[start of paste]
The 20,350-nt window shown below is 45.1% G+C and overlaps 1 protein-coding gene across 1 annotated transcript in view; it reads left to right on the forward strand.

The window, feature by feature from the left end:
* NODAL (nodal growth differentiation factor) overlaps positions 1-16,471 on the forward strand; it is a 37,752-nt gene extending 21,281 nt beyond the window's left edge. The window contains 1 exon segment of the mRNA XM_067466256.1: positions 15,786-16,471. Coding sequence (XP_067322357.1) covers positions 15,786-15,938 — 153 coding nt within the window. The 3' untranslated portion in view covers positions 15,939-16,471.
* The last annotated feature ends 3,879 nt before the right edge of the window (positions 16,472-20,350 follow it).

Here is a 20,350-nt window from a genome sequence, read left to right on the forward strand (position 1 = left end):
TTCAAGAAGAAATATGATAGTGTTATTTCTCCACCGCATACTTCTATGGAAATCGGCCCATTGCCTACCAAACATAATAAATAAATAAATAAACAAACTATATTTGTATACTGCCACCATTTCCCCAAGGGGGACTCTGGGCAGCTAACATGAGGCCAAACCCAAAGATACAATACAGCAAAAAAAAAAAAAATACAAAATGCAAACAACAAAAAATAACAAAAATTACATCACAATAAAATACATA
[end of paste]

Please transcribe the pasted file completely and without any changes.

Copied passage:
The 20,350-nt window shown below is 45.1% G+C and overlaps 1 protein-coding gene across 1 annotated transcript in view; it reads left to right on the forward strand.

The window, feature by feature from the left end:
* NODAL (nodal growth differentiation factor) overlaps positions 1-16,471 on the forward strand; it is a 37,752-nt gene extending 21,281 nt beyond the window's left edge. The window contains 1 exon segment of the mRNA XM_067466256.1: positions 15,786-16,471. Coding sequence (XP_067322357.1) covers positions 15,786-15,938 — 153 coding nt within the window. The 3' untranslated portion in view covers positions 15,939-16,471.
* The last annotated feature ends 3,879 nt before the right edge of the window (positions 16,472-20,350 follow it).

Here is a 20,350-nt window from a genome sequence, read left to right on the forward strand (position 1 = left end):
TTCAAGAAGAAATATGATAGTGTTATTTCTCCACCGCATACTTCTATGGAAATCGGCCCATTGCCTACCAAACATAATAAATAAATAAATAAACAAACTATATTTGTATACTGCCACCATTTCCCCAAGGGGGACTCTGGGCAGCTAACATGAGGCCAAACCCAAAGATACAATACAGCAAAAAAAAAAAAAATACAAAATGCAAACAACAAAAAATAACAAAAATTACATCACAATAAAATACATA